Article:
Jef Geys

From Wikipedia, the free encyclopedia
Jump to navigation Jump to search
Jef Geys
Born (1934-05-29)29 May 1934
Died 12 February 2018(2018-02-12) (aged 83)
Nationality Belgian
Education photography, painting, experimental education, print
Website jefgeysweblog.wordpress.com

Jef Geys (29 May 1934 – 12 February 2018) was a Belgian artist born in Leopoldsburg, Belgium.[1] Geys is known for his photography, painting, sculpture, films, installation art, publishing activities, and experimentation in art education.

Geys grew up in Faytlaan, Leopoldsburg and attended school at the Brothers of Love.[1] He studied in the Academy of Antwerp under Piet Serneels, Maclot, Dolphyn and Strebelle, then gained a teaching diploma from the state school of Hasselt before starting work teaching in Sint-Lambrechts-Woluwe.[1] In 1960, Geys was an appointed Teacher of Positive Aesthetics at a children's school in Balen until he left the position in 1989. The school focused on the educational experimentation in the arts, and included an studio and exhibition space, and arts laboratory.[2][3]

Work[edit]

Geys is known for the strong social and political motives of his work. He is perhaps best known for his proposal to blow up the Koninklijk Museum voor Schone Kunsten (KMSKA) in Antwerp in 1971 at the end of his solo exhibition held there.[4]

In a letter to the Minister of Culture from November 1970, which was published later in the catalog Ooidonk 78, Geys described his plans about the explosion of the KMSKA as follows: "Departing from the idea that every society, authority, institution, organization, person, etc. includes the seeds of its own destruction, the first and most important task of every society, authority, etc. in my opinion is to recognize, isolate and neutralize these seeds. The most efficient way to achieve all this then seems to me to systematically, scientifically and deliberately set about the problem. […] So I would like to start a project, which, if executed, would result in the destruction of the Museum voor Schone Kunsten."[5]

Kempens Informatieblad[edit]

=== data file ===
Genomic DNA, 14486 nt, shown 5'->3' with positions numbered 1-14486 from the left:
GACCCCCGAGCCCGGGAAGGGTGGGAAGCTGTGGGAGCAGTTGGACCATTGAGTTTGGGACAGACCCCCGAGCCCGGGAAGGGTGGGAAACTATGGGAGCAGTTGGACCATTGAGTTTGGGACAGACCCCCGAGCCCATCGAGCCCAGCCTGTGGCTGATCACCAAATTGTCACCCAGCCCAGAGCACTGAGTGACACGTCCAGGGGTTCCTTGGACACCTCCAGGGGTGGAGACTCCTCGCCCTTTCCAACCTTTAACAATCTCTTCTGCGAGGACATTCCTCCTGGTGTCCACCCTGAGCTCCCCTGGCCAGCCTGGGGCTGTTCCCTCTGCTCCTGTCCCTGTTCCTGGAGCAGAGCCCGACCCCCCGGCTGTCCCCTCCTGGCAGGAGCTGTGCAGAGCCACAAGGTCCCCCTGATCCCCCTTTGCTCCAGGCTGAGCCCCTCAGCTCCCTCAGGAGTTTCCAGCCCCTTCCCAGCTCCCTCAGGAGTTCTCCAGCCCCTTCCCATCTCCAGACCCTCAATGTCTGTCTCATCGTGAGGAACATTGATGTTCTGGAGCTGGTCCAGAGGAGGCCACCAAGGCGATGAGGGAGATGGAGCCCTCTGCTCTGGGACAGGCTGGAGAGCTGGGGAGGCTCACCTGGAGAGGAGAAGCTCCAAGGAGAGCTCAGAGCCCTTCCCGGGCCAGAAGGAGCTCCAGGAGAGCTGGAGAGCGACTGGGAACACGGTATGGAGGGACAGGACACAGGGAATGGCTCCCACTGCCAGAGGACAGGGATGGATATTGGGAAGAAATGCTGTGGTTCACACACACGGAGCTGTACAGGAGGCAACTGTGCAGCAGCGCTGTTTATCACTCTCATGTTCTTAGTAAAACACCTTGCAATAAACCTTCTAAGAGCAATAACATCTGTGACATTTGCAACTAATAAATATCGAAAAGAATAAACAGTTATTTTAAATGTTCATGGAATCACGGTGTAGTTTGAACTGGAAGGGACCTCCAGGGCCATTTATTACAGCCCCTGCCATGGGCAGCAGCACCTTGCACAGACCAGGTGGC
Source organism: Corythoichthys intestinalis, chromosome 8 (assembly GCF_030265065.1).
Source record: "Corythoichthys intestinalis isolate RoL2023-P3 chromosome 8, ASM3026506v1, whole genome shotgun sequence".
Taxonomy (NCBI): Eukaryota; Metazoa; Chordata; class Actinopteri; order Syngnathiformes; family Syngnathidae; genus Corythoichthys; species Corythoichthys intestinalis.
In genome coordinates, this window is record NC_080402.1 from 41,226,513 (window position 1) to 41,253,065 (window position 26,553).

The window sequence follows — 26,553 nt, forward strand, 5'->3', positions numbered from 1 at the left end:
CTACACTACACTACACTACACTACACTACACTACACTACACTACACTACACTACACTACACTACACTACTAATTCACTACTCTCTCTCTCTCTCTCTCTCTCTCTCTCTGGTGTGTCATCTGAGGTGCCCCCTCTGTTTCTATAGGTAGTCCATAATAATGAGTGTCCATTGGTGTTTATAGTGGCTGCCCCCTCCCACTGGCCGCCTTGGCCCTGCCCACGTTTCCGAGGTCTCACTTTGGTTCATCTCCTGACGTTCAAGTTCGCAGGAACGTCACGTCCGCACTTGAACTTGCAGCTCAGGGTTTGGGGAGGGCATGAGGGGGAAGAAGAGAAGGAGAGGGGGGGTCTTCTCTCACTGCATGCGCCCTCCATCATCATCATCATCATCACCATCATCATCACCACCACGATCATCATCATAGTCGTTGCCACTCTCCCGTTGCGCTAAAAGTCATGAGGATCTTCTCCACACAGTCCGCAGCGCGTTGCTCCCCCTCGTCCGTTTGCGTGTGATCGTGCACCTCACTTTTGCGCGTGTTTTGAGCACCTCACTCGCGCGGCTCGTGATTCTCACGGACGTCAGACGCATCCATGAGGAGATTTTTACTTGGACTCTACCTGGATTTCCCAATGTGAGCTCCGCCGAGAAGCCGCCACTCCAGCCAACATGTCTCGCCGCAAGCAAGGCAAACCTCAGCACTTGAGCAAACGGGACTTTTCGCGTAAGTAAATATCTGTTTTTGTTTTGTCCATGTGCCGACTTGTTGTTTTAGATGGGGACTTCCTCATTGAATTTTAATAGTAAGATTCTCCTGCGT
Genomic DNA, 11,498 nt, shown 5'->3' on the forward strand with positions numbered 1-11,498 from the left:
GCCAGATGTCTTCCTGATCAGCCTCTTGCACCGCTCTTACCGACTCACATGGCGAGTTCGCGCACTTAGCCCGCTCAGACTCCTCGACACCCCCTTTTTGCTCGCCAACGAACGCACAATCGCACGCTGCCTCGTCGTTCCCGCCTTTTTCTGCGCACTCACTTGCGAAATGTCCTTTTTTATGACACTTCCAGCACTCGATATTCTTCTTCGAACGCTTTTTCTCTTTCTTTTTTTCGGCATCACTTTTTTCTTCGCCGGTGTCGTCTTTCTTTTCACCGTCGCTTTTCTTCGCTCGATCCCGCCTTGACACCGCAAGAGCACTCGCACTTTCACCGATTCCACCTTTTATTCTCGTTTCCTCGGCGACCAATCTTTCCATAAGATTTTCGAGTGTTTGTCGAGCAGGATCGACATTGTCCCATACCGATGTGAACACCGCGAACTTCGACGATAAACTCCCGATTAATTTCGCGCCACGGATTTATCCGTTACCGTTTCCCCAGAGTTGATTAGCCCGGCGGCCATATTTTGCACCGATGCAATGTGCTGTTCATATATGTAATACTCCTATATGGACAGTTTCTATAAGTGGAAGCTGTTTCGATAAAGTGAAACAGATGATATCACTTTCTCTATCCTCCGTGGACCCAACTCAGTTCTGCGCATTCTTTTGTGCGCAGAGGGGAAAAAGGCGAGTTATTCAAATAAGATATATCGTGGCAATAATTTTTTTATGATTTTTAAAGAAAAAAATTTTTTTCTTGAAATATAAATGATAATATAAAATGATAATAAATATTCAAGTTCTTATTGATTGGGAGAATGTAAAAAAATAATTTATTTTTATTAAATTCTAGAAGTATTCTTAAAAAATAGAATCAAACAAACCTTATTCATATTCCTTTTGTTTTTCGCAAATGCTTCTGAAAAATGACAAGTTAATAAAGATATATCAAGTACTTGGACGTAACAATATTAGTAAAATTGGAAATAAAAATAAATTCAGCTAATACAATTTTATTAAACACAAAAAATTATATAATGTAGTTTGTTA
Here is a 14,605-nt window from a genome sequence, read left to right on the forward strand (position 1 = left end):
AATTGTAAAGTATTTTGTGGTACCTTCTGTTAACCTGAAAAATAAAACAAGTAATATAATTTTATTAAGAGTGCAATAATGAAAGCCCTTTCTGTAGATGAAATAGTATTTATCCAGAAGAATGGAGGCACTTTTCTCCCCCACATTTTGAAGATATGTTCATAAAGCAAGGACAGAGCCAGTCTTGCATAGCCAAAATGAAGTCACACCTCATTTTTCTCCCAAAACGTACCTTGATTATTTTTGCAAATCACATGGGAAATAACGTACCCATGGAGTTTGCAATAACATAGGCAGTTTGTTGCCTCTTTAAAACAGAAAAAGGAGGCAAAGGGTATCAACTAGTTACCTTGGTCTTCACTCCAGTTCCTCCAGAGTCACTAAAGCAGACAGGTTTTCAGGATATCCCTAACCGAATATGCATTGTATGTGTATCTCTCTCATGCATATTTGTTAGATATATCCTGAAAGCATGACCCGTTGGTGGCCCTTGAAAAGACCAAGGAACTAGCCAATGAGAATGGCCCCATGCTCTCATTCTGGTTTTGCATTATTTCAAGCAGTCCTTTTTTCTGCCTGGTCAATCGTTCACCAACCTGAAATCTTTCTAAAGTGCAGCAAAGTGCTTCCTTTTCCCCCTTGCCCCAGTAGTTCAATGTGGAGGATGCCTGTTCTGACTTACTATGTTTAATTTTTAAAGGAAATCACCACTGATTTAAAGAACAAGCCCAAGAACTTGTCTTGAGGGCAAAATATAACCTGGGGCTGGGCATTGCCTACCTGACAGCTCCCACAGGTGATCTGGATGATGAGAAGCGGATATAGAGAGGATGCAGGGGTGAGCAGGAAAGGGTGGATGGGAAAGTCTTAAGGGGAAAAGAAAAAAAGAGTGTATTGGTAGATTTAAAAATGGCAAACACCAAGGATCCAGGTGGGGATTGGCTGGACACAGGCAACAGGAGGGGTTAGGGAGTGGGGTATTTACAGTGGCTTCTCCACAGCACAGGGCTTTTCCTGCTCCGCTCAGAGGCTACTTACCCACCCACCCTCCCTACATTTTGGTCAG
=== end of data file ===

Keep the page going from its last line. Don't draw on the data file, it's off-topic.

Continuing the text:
In 1971, Geys took on the freely-distributed newspaper Kempens Informatieblad which was a local publication in Kempen, Belgium, which is also called Campine (French). Geys prints and distributes Kempens house-to-house, and often produces them in line with his exhibitions.[2] Geys is also known for having created a meticulous archive of his own work and Kempens since 1958, though the archive has been made inaccessible to all but the artist himself.[6]

Exhibitions[edit]

References[edit]

  1. ^ a b c d e f g h "M HKA, Martin Douven, Leopoldsburg, Jef Geys 09.09 > 31.12.11" (PDF). 5 September 2011. Retrieved 24 June 2013. 
  2. ^ a b c "Jef Geys, Belgian Pavilion, 53rd International Art Exhibition – La Biennale di Venezia" (PDF). 21 April 2009. Retrieved 24 June 2013. [permanent dead link]
  3. ^ "Afterall • Journal • The Really Ignorant Schoolmaster: Jef Geys, Amongst Many Others". afterall.org. Retrieved 30 April 2014. 
  4. ^ "ScherpteDiepte". journal.depthoffield.eu. Retrieved 30 April 2014. 
  5. ^ Jef Geys 1978, 'Letter to the Minister of Dutch Culture' (November 11, 1970), in: Ooidonk 78, exh. cat., 101.
  6. ^ a b c d Luk Lambrecht. "Belgian Pavilion: Jef Geys". Metropolis M. Retrieved 23 June 2013. 
  7. ^ "Planted Stories: Jef Geys Touches Down in Detroit". hyperallergic.com. Retrieved 23 June 2013. 
  8. ^ Mike Powell (October 2010). "Frieze Magazine – Jef Geys". frieze.com. Archived from the original on 2013-06-24. Retrieved 23 June 2013. 
  9. ^ "Jef Geys – Retrospectieve-Introspectie" (PDF). Galerie Erna Hecey. 21 December 2007. Retrieved 24 June 2013. 
  10. ^ "What Are We Having for Dinner Tonight?". Witte de With. 15 October 1993. Retrieved 23 June 2013. 

External links[edit]

External links[edit]